“To be able to use that global platform … with an audience that comes from where I come from, that looks like what I look like, with peers who are singing with me, playing with me, that come from similar places, I think was everything,” said Becky G.

THE CHALLENGE

The central focal point of the concert series remains providing exposure to rising artists. But Tiny Desk’s audience now also anticipates superstars. Bono, Taylor Swift, Usher, Adele, BTS, Alicia Keys and others have graced the desk. But what do superstar singers have to gain?

Grammy-winning rapper 2 Chainz was interested in performing because of “how they are connecting with the culture, and with music and with live performing.” The rapper, who hosts his own live music series on Prime Video, added “you can just tell that they get it.”

The “It’s a Vibe” emcee performed at his nail studio in 2021 as NPR shifted to virtual sets, temporarily re-branded as “Tiny Desk (Home) Concerts” during the coronavirus pandemic. Social gathering was prohibited across much of the country and many parts of the world. Artists filmed themselves, and Tiny Desk staff assisted with post-production.

That kind of forward-thinking helped Tiny Desk distance itself from the competition. A combination of timing — the online live music video landscape was wide open during its infancy — expert musical curation, and even the recognizable backdrop of cluttered shelves helped attract its audience. But Boilen believes the primary reason mainstream artists participate is the challenge of performing with restriction. All musicians are equal at the Tiny Desk, regardless of records sold or Grammys won.

“People in the room are hearing that voice naked,” said Boilen, citing the intimacy of the performances. “I think that’s why artists love it, although it’s nerve-wracking. But it’s also why audiences love it: They get to see their favorite people doing things in ways they had never seen them do it.”

THE DISCOVERY

A relatively unknown artist can receive career-changing exposure after an appearance. In a music-streaming era powered by algorithms, the Tiny Desk barometer is simple — the ear test.

“It can be really hard to discover music and not feel like somehow an algorithm is just handing you something,” said Gibson, the inaugural performer. “What’s lovely about the Tiny Desk is there’s a staff of people that just love music and are excited about sharing.”

The series has introduced international musicians and spotlights genres like classical and jazz. Homage is also paid to artists who reached their heyday before many of the online audience members were born.

Scarface trended on social media for two consecutive days after his December performance, as younger viewers posted that they were unaware of the iconic Houston emcee. Many also had no idea that his guest, producer Mike Dean — most associated with some of Ye’s (Kanye West) biggest hits — was an early collaborator of the Geto Boys star, cutting his teeth with the pioneering southern label, Rap-A-Lot.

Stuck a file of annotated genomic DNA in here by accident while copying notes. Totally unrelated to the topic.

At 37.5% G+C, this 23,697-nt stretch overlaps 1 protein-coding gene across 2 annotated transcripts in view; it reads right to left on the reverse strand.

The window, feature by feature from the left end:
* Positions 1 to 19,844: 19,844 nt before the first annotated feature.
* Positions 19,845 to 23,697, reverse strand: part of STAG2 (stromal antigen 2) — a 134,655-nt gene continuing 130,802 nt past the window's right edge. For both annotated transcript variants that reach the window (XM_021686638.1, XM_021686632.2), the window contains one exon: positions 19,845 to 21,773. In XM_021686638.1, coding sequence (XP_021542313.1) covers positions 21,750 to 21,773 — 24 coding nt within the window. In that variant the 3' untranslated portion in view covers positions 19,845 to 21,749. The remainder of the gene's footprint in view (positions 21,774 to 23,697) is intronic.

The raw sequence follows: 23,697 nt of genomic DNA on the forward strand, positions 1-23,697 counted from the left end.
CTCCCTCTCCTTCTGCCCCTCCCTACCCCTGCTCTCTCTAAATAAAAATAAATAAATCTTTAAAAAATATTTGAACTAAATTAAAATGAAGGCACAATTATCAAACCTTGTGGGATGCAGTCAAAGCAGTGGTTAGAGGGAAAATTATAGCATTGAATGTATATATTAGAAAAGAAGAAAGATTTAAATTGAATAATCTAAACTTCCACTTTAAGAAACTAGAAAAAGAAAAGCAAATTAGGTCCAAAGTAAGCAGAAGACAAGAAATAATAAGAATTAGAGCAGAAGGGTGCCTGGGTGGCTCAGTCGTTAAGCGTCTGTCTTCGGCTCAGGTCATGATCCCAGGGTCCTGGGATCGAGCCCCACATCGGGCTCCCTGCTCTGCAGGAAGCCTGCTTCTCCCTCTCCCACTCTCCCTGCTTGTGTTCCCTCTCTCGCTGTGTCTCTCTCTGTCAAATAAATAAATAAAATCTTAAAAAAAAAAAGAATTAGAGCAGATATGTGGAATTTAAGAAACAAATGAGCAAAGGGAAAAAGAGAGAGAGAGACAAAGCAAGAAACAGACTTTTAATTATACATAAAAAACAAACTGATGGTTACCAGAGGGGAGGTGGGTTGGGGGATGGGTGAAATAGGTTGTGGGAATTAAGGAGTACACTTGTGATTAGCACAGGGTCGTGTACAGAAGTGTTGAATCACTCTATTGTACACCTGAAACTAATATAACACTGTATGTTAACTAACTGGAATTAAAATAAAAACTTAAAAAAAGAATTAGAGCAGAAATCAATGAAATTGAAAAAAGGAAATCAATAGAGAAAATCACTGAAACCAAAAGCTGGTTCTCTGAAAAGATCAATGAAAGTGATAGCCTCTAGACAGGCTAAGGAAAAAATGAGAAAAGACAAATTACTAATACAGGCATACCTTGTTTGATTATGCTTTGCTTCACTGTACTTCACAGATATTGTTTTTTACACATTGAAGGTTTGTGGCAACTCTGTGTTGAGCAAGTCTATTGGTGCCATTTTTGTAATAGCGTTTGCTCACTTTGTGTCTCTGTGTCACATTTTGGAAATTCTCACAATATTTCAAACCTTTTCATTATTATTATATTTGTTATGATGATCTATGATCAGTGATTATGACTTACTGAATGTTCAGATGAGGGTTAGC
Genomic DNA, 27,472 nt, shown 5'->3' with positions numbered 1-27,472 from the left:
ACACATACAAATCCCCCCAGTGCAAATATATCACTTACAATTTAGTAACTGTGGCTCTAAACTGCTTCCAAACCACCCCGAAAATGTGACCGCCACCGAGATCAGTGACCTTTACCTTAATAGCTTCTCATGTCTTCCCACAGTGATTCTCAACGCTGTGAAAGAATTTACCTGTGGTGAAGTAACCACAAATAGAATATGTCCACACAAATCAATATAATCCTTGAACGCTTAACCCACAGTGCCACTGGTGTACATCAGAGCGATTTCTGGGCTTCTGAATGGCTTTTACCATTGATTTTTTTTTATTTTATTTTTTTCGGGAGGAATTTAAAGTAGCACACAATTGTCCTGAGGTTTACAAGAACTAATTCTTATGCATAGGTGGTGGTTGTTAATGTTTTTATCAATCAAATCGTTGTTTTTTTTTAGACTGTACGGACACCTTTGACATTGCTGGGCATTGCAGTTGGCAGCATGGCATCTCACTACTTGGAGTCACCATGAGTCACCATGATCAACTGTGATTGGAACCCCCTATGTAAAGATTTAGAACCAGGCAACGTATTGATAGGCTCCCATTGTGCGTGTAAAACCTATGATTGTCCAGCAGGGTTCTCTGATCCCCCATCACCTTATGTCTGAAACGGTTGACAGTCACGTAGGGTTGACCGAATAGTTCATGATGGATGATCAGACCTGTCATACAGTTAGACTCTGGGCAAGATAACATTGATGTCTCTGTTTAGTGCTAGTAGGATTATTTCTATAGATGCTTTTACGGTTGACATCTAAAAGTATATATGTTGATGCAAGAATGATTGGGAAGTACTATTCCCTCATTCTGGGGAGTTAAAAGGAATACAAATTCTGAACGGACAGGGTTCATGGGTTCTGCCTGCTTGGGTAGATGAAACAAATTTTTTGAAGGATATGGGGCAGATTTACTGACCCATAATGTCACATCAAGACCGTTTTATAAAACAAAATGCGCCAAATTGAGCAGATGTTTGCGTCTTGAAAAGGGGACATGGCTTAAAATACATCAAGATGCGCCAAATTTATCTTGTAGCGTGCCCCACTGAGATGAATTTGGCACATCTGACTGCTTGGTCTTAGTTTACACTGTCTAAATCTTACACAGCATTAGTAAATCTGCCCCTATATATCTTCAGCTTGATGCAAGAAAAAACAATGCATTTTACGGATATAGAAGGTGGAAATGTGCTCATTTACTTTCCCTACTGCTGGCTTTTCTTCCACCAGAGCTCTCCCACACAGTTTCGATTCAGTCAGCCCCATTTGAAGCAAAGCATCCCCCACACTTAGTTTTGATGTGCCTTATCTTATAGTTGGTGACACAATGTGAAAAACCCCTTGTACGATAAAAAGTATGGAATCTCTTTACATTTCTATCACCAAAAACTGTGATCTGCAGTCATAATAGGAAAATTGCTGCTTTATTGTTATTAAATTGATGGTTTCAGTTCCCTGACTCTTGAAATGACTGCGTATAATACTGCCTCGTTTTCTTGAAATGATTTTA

Kelley Deal of the Breeders said the staff's knack for finding talented artists assists her band in giving musicians an opportunity to open for them.

“It’s almost like it’s a recommendation,” explained Deal. “Somebody has done the vetting for me and found that whatever this band is … they are interesting enough to check out.”

THE EFFECT

Gaelynn Lea, a folk violinist who won 2016’s Tiny Desk Contest, a competition for unsigned artists launched two years prior, never performed internationally — or outside her state.

“Everything I was doing was based in Minnesota … the Tiny Desk Concert opened me up to a much, much wider audience,” said Lea. She’s since performed in England and Europe, even opening for The Decemberists and Wilco. More significantly, it highlighted her activism.

“When I was starting out, most of the places I played, they had to lift my wheelchair on to the stage … or sometimes I couldn’t get into the bathroom,” said Lea, who was born with osteogenesis imperfecta or brittle bone disease. She co-founded Ranch Recording Artists and Music Professionals with Disabilities which promotes inclusion and accessibility. “If we really want to honor and uplift diversity, we have to make sure that the places that people gather to watch art and music are actually accessible.”

For rising artists like Amaarae, a Tiny Desk Concert can boost confidence.

“It means that I’m at a point where people care enough to even want something like that from me,” said the eclectic Ghanaian American Afropop singer. “I’m manifesting and making my visions come to fruition.”

But even a legend like Juvenile, one of the biggest artists of the early 2000s, says he experienced a resurgence.

“We (received) that crazy reaction … a lot of great things, a lot of shows, a lot of phone calls,” he said. “It just makes me feel real good inside, especially coming out here and letting the fans know I’m still out here.”

THE FUTURE

Cater has picked up many of the leadership responsibilities, but he says don’t expect major changes to what was built under Boilen.

“The things that keep me up at night is how do we maintain that while filling the demand?” revealed Carter, whose personal wish list includes Sade, Kendrick Lamar, J. Cole and Anita Baker. “(There’s) a lot of demand from outside sources to change it, to make it bigger … a lot of the challenge is to keep it tiny, keep it intimate, when there’s so much temptation.”

Boilen retired, saying he believes in-person office camaraderie at NPR disappeared with post-covid remote work, no longer making the experience fun. His current focus is photography, his solo music and the upcoming 20th album from his band, Danger Painters. He’s still producing Tiny Desk acts he booked before stepping away.

“I hope the series never just goes to getting the big name ... I don’t care about that,” said the 70-year-old. “We’re not making a difference in Taylor Swift’s life … but if we can turn people on to someone they’ve never heard, that’s always been – in my 35 years at NPR – that has totally been my goal.”

For musicians like Lea, it’s a mission accomplished.

“I can honestly say that I’ve done the same concert series as a lot of my favorite bands … It definitely serves a different purpose for Bono than it does for me, but it’s cool for both of us,” she said. “Aside from meeting my husband, the Tiny Desk is probably the most pivotal moment in my life.”

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Leslie Ambriz and Maria Sherman, both in Los Angeles, contributed to this story.